The EU and the demise of a friend I’ve never met

The friend I’m talking about is the columnist Edward Lukas. I can only profess my friendship for Mr Lukas vicariously, for I’ve never had the pleasure of meeting him.

And the demise I mention has nothing to do with his dying, an event I hope won’t happen for many years. No, it’s just that after his article The EU’s Empire Is a Mess but We Must Stick by It I’m not sure I feel very friendly towards Mr Lukas.

My previous warm feelings were based on his articles about Putin’s Russia, for the columnist Lukas is one of the few pundits who see that kleptofascist state for the global menace it is.

Possessing such clarity of vision despite the fog of ignorant effluvia enveloping Putin in our press takes an analytical, dispassionate mind impervious to intellectual fashion and ideological befuddlement. One would naturally hope that such admirable qualities would be transferred on to other areas that catch Mr Lukas’s interest, affecting his comments on other menaces threatening us all.

Such as the EU, a contrivance not yet as violent as Putin’s Russia but rivalling it for corruption, mendacity and most refreshing amorality. Alas, as Mr Lukas’s article shows, when writing on this subject he leaves his intellectual assets behind, relying instead on meaningless, factually incorrect waffle, of the kind we gratefully receive from Dave, George and their jolly friends.

Why must we ‘stick by’ the EU? After all, such adherence involves denying two millennia of English, subsequently British, political history in the course of which England demonstrated to an envious world her most glorious achievement: the knowledge of how to run a country in a just, balanced, relatively nonviolent, civilised way.

At the heart of this glorious achievement, recognised as such by friend and foe alike, lies Britain’s unique sovereignty based on the monarch, Parliament and, in the phrase of my good friend Gerard Batten, the monarch in Parliament.

This sovereignty by definition has to be compromised, nay abandoned, when it has to be pooled in one giant concoction with the sovereignties of other countries whose political track record is, to be kind about it, less admirable.

Make no mistake about it: this is a tremendous, cataclysmic sacrifice to make, and it can only be made for overwhelmingly persuasive reasons. Alas, so far I haven’t heard a single one that doesn’t fall short of overwhelmingly persuasive, instead touching upon false, disingenuous and daft. And my former friend Edward Lukas hasn’t changed this lamentable situation at all.

He praises the EU for possessing “the most long-standing bulwark of the empire… the competition directorate, a formidable bureaucratic weapon… charged with maintaining the integrity of the single market. Without it, monopolies and goverment subsidies would disadvantage consumers.”

This is basic economic illiteracy that shouldn’t see the light of day lest both the author and the paper be grossly embarrassed. To start with, ‘competition directorate’ is an obvious oxymoron (we can just about accommodate, say, a ‘watchdog’), especially when qualified by the adjective ‘bureaucratic’.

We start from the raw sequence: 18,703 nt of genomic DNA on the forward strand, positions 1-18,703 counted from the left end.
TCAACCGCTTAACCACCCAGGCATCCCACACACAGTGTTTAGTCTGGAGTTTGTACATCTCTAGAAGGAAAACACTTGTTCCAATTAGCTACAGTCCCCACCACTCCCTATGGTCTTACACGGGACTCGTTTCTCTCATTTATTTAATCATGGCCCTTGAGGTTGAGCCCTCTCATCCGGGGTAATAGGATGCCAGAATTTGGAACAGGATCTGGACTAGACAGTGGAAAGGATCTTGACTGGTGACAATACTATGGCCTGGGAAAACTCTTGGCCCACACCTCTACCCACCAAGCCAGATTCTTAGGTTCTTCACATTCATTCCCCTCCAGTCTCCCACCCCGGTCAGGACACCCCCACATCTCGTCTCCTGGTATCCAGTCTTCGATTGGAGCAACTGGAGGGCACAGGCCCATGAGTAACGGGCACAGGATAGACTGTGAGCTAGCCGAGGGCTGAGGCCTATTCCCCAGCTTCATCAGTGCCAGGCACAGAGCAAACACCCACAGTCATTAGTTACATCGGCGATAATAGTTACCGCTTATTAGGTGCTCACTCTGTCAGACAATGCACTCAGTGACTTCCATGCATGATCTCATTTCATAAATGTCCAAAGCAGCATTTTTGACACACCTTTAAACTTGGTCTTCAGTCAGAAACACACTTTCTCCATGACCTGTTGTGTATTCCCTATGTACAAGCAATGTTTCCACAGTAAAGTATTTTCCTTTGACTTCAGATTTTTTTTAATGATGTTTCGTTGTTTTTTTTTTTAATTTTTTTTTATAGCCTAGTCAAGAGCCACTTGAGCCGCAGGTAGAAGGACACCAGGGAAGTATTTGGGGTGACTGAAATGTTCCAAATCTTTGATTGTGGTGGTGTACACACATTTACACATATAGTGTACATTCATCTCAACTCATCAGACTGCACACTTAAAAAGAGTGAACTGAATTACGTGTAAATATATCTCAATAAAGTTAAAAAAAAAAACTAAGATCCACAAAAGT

Mr Lukas’s concern for the interests of consumers is truly touching, and his belief that government subsidies would be inimical to such interests is laudable. But surely he must know that the whole EU economy is one giant subsidy, a transfer of funds from competitive economies to moribund ones by way of bribing them into docility? What does he think, say, the Common Agricultural Policy is, if not a competition-stifling subsidy? What does he think happened in Greece a few months ago?

Surely a man of some intelligence must realise that the EU is a political, not economic entity, and claiming the opposite means just repeating EU propaganda? Apparently not.

Then Mr Lukas displayes his evidently sole area of expertise by correctly describing Russia’s gas export business as “abusive and discriminatory”. However, he then undoes his good work by crediting the EU with destroying it, “to the huge benefit of those once in its grip.”

What degraded (far from ‘destroyed’) this business, Mr Lukas, isn’t the EU that has been playing lickspittle to the KGB junta for decades, but the global collapse in hydrocarbon prices, augmented by the US-led advances in hydraulic fracturing. As a result, it became feasible for European countries to seek alternative sources of oil and gas, those not run by organised crime. The EU with its protectionist practices isn’t so much a facilitator of this process as a huge hindrance to it.

What else? Oh yes: “It is now possible to see how the common currency can work.” Exactly what made Mr Lucas’s eagle eye so acutely penetrating? The current and recent performance in the Eurozone, in which the euro acts as an unmistakeable millstone pulling struggling economies to the bottom? The plight of France being murdered by German competition because she can’t control and devalue her currency? Really.

And so on, in the same vein. Practically the only mild problem Mr Lukas has with the EU is its democratic deficit, something that has the potential of driving European electorates into the proffered embrace of the National Fronts of this world.

I’d say this is the least of the EU’s problems, for a political entity doesn’t necessarily have to be democratic to be just. The real problem is that the EU is a wicked ideological contrivance rivalling Putin’s junta and the Muslim threat for destructive potential.

One can only pray and hope, against much evidence, that the British people will find the strength to extricate themselves out of this mess in 2016.

A Happy New Year to all, including Mr Lukas who, one hopes, will henceforth stick to writing about things he understands.


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